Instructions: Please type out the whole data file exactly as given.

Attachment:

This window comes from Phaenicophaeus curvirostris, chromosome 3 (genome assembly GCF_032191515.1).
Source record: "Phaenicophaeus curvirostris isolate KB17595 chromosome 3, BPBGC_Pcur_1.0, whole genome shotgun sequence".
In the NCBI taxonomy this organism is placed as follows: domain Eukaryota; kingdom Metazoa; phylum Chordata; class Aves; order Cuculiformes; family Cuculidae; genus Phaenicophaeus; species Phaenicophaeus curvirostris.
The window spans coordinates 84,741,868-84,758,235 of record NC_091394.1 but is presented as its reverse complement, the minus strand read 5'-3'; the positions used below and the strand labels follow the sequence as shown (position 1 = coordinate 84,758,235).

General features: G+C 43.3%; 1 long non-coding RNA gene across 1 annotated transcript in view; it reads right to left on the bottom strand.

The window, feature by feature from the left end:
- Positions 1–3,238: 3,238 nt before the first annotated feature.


This window comes from Phaenicophaeus curvirostris, chromosome 3 (genome assembly GCF_032191515.1).
Source record: "Phaenicophaeus curvirostris isolate KB17595 chromosome 3, BPBGC_Pcur_1.0, whole genome shotgun sequence".
In the NCBI taxonomy this organism is placed as follows: domain Eukaryota; kingdom Metazoa; phylum Chordata; class Aves; order Cuculiformes; family Cuculidae; genus Phaenicophaeus; species Phaenicophaeus curvirostris.
The window spans coordinates 84,741,868-84,758,235 of record NC_091394.1 but is presented as its reverse complement, the minus strand read 5'-3'; the positions used below and the strand labels follow the sequence as shown (position 1 = coordinate 84,758,235).

General features: G+C 43.3%; 1 long non-coding RNA gene across 1 annotated transcript in view; it reads right to left on the bottom strand.

The window, feature by feature from the left end:
- Positions 1–3,238: 3,238 nt before the first annotated feature.